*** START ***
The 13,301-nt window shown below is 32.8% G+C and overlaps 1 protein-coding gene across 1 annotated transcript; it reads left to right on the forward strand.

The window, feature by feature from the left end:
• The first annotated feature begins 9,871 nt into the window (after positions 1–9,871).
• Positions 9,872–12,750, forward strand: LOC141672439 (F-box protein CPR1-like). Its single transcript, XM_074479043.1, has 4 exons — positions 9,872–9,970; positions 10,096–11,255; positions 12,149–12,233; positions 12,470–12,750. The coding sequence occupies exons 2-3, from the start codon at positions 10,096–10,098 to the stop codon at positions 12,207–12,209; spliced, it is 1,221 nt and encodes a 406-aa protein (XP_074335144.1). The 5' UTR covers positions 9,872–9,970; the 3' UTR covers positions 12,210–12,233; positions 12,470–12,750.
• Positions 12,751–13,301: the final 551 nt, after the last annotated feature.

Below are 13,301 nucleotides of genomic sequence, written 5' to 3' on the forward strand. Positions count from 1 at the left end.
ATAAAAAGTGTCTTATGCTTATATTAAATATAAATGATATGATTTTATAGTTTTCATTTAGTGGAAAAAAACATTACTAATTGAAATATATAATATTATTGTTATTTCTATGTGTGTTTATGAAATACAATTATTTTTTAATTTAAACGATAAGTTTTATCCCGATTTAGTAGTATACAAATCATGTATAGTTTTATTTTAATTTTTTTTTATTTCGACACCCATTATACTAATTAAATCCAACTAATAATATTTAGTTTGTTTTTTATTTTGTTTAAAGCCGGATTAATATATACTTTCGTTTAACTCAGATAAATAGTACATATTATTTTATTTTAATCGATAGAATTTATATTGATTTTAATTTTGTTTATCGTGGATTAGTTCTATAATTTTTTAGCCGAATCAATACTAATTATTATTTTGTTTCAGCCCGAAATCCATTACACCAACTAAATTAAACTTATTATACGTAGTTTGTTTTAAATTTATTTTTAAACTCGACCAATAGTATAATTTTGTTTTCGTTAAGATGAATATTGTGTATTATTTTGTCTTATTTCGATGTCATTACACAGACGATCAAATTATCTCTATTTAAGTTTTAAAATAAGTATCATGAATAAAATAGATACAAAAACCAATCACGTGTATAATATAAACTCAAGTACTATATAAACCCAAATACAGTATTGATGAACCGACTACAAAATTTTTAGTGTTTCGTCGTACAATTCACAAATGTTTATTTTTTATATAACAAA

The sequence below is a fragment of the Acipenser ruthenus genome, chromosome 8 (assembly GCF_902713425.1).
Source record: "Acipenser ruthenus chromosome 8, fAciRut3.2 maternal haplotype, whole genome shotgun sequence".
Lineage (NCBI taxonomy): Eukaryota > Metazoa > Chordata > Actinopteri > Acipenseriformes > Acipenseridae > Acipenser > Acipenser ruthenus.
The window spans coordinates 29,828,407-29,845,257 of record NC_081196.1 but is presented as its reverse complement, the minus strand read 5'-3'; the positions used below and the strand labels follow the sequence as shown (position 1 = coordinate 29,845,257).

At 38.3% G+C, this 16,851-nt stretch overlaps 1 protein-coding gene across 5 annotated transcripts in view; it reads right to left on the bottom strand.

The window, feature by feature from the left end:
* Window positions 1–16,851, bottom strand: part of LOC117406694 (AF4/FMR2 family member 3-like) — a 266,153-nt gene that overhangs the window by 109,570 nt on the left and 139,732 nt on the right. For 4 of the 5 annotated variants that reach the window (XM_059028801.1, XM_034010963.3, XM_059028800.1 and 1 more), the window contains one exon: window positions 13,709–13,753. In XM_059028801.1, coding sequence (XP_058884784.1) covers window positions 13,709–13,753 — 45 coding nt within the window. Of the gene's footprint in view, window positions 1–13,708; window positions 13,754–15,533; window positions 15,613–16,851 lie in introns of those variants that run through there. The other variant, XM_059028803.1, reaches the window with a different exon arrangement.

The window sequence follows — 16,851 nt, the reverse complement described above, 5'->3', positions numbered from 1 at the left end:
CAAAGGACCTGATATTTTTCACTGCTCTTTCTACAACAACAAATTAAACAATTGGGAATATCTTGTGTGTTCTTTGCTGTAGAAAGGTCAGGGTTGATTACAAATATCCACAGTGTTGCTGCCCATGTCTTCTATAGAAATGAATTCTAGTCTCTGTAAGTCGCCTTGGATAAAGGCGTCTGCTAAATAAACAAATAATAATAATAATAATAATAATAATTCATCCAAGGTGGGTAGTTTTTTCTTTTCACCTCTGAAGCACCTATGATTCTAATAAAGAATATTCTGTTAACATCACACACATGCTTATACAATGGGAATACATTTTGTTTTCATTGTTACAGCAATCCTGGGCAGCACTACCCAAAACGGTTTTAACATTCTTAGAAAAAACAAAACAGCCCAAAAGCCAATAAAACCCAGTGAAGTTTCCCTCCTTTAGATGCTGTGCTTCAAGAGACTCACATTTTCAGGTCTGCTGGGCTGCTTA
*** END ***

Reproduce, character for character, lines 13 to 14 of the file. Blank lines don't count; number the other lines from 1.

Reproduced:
The window, feature by feature from the left end:
* Window positions 1–16,851, bottom strand: part of LOC117406694 (AF4/FMR2 family member 3-like) — a 266,153-nt gene that overhangs the window by 109,570 nt on the left and 139,732 nt on the right. For 4 of the 5 annotated variants that reach the window (XM_059028801.1, XM_034010963.3, XM_059028800.1 and 1 more), the window contains one exon: window positions 13,709–13,753. In XM_059028801.1, coding sequence (XP_058884784.1) covers window positions 13,709–13,753 — 45 coding nt within the window. Of the gene's footprint in view, window positions 1–13,708; window positions 13,754–15,533; window positions 15,613–16,851 lie in introns of those variants that run through there. The other variant, XM_059028803.1, reaches the window with a different exon arrangement.